Rover’s genetic overbite has grown so painful that he ignores his kibble, lacks interest in chew toys and appears depressed; your vet's referred him to a dental specialist for an orthodontic evaluation. After your initial reaction of laughter then shock, discuss the various treatment options and costs with the specialist to choose the best option for your pet's chompers.
Don't Grin And Bear It
Canine orthodontics aren't about achieving a pretty smile; braces correct teeth misalignment, also called malocclusion, for a natural and functional bite. In addition to inherited oral conditions, other causes of painful misalignment are retained primary teeth, tug-of-war mouth games, poor nutrition and jaw trauma.
The veterinary dental specialist will examine your dogs' teeth and outline an individualized treatment plan. Depending on the misalignment, braces will run between $1,000 and $2,000. If you carry pet insurance, some or all may be covered.
Brace Face Metal Mouth
Dog braces aren't the fun colored grids that kids sport, although there are similarities, including return visits for adjustments. There's the button and elastic attachment that's cemented in place; it crosses over one or two teeth to gradually realign. Or a removable transparent aligner may be used to coax teeth into position.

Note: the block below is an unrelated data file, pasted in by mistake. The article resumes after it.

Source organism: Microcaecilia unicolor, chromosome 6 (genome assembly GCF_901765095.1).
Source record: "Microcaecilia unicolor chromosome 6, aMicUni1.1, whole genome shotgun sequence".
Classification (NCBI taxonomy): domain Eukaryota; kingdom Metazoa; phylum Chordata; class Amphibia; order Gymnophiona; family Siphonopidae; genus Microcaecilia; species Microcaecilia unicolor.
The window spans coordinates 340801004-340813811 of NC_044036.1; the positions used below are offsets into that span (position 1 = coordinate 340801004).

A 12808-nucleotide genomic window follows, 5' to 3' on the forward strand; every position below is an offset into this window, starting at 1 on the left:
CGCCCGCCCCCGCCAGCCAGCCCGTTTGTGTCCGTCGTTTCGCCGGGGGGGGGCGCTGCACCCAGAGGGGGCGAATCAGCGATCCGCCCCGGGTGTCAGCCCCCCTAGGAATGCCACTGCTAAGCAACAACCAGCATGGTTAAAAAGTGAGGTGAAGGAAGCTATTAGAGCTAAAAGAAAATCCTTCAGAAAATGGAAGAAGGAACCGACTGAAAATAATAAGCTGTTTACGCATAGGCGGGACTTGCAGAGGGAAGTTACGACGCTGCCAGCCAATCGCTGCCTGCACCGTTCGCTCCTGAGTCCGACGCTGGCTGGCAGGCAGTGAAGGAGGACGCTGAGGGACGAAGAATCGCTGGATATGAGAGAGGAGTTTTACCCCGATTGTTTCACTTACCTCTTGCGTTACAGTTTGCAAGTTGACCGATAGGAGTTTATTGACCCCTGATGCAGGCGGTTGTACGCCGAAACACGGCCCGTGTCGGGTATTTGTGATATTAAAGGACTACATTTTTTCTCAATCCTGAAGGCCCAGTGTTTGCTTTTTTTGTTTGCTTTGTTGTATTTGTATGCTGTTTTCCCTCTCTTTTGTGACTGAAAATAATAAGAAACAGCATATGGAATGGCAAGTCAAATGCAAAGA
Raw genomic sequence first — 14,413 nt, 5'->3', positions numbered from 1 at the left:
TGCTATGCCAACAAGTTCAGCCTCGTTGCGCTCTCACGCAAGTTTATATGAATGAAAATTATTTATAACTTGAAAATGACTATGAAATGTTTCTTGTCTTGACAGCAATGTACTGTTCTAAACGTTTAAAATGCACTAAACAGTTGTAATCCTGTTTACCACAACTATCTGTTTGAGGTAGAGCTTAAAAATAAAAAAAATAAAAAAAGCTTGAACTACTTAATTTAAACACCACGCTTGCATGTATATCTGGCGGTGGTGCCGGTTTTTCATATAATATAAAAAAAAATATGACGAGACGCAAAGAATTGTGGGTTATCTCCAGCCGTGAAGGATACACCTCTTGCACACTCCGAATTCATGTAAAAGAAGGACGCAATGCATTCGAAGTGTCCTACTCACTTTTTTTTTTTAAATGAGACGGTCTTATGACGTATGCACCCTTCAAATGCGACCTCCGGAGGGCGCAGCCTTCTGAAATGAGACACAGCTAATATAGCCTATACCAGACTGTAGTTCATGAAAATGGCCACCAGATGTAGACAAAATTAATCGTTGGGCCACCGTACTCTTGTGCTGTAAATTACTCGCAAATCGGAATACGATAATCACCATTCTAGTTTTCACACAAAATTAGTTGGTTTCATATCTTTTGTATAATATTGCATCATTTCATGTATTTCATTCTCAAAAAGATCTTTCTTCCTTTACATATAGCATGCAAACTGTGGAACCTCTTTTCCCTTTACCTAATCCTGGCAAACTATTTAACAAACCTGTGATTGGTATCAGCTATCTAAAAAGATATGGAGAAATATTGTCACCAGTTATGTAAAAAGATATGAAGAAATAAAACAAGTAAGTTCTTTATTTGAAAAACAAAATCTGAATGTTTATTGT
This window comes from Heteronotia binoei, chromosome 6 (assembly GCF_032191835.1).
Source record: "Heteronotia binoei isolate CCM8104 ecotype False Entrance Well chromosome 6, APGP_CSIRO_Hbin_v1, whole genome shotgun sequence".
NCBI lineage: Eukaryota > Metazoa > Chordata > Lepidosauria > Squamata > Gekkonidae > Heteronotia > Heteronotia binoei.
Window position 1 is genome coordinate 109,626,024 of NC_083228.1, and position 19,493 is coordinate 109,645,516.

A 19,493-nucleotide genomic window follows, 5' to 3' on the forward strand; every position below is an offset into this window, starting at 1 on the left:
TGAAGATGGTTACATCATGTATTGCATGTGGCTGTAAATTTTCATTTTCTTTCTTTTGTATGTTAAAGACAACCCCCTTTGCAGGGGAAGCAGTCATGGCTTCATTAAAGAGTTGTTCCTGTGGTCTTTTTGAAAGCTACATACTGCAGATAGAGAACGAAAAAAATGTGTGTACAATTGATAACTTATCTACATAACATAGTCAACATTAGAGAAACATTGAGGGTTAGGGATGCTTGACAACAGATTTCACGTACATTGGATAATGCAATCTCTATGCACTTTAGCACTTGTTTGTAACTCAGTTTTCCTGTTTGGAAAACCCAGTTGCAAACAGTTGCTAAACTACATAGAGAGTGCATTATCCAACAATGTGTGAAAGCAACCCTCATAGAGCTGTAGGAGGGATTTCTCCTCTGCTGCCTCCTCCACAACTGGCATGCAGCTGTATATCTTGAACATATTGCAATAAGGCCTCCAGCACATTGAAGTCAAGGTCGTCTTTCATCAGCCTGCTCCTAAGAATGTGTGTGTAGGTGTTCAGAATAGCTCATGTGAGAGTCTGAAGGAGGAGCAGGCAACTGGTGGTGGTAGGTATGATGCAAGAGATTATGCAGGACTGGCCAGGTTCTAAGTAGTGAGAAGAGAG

The appliance will vary with severity of misalignment, and most require anesthesia to attach. Unlike human braces, which can take years to move teeth, dog braces work their magic in as little as six months.
Healthy Teeth Take A Bite Out of Illness
A proper and functional bite deters serious medical problems such as periodontal disease, gum boils, worn teeth, palate ulcers, plaque and tarter buildup, mouth infections and weight loss.
By correcting your dog’s bite, you’re giving him the best opportunity for complete health. An aligned bite eliminates his pain, wards off his potential for aggression or depression, renews his personality and allows him to enjoy his meals.
Smile And Say Cheese
Braces aren't the only way to create or restore a functional bite. An extraction may be viable if only one or two teeth are out of line; a crown reduction can correct a long tooth. Rubber ball therapy, a non-surgical method of moving teeth, may be advised.
Whatever option you choose, it's important to resolve your pet's oral disorder. A proper bite is key to his overall health, well-being and happiness.